6. The other option is to use the monitor port. Just plug in a coax cable, run it up to your home and attach it to a CCTV monitor. That monitor can be the gameboy the guy had, but it can just as easily be a standard monitor. I'm sure ebay or craigslist or whatever has a few on offer for a normal price. I suspect the coax cable can be a longer run than the VGA one but in either case you need a more-than-low-grade cable to bridge the gap. I have plenty of experience with recording problems resulting from using shoddy coax. Shielding really is key.
  7. You can go up to 250ft away from the source with this if the resolution is low-ish (like, 1280x1024 or 1024x768). Cat6 cable is a bit more rigid and better shielded, so you might get more distance with that.
  8. I made a script to output a sequence. The lines with ' echo "$CURRENT" produce the output so that can be trivially adapted to become "usr${CURRENT}pass${CURRENT}" on a sequence going from 1 to 99.
  9. For advice on what are good cards, look at this post.
  10. Unless your 'devices' include a phone, I'd say have a look at qtpass. It's a Qt front-end over the 'pass' program, which uses gpg for encryption and git for syncing (optional - you can just put the files on a usb stick or whatever). It uses the pinentry command for receiving your passphrase, which can be made to (also) do 2FA with, say, a YubiKey. All open source, all free.
  11. If your firewall has 445 open and https isn't working, it's because https doesn't run across port 445. Same with the FTP thing. I'm not saying you should open additional ports, I'm saying either your firewall or your attack program is likely misconfigured which would explain why you're not getting the expected results.
  12. Yes, that's exactly it.
  13. I recently got an introduction to the concept of a zone director. It's a device to manage a (large) group of APs within a venue. Think conference centre, multi-story disco or camp site where you want people to be able to roam without any interruption. The goal is that when someone starts to play a youtube movie and decides to walk around the device automagically switches between APs and the movie never skips a beat. Your zone director can manage this. One feature of at least one of these zone directors, no doubt restricted to the expensive models, is that you can load it with a 3D model of the site and enter into it the location of the various APs. Once you do that you can see the devices travel through this 3D space based on where which AP sees it. Flashy stuff. To do it yourself, do what haze1434 says. There's a topic in Hacks & Mods where someone tried to do something similar but for reasons I can't remember also wanted to drop the signal frequency from 2.4 to something a lot lower... Probably to be able to do the tracking using an SDR which has a limited signal frequency range that it can pick up. This might not be something you need but the discussion there was generic enough to at least give you a decent head start.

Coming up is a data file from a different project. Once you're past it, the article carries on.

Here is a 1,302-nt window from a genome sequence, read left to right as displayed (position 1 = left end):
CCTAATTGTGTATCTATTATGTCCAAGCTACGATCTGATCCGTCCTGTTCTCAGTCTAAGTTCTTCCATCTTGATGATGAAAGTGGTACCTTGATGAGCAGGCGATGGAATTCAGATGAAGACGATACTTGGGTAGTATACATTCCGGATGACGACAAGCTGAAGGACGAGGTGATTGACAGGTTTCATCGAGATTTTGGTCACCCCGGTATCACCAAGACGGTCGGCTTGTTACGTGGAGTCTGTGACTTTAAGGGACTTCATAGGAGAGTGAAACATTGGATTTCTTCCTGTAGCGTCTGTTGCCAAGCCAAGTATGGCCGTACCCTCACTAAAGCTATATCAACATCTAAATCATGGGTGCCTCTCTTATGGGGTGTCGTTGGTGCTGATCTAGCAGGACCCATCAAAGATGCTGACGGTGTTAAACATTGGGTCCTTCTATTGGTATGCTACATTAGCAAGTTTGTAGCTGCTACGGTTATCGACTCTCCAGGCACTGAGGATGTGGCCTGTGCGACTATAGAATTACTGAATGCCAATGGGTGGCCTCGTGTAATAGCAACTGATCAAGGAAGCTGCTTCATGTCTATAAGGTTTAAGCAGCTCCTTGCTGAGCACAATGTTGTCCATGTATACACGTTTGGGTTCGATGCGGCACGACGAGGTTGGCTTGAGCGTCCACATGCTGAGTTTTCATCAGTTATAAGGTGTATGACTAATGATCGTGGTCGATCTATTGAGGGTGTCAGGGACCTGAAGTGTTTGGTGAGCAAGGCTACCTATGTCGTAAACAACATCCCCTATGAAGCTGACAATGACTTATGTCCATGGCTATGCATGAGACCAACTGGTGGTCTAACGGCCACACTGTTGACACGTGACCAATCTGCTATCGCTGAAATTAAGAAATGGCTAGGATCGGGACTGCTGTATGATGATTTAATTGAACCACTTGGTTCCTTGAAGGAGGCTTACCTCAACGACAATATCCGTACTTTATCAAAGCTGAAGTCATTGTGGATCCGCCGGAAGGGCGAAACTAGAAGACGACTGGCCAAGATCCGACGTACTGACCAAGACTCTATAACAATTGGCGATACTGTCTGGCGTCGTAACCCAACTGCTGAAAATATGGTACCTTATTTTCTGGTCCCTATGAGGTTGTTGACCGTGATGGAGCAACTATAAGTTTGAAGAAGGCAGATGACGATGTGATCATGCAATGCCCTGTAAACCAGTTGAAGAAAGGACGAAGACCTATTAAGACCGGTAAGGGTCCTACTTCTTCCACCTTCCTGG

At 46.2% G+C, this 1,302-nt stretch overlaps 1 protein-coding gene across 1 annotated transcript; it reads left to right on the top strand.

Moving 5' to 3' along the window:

14. https is 443 and one form of FTP relies on port 20 I think for data transfers so if those stall, either switch from passive to active (or vice versa - I *always* get those mixed up) or open the extra port.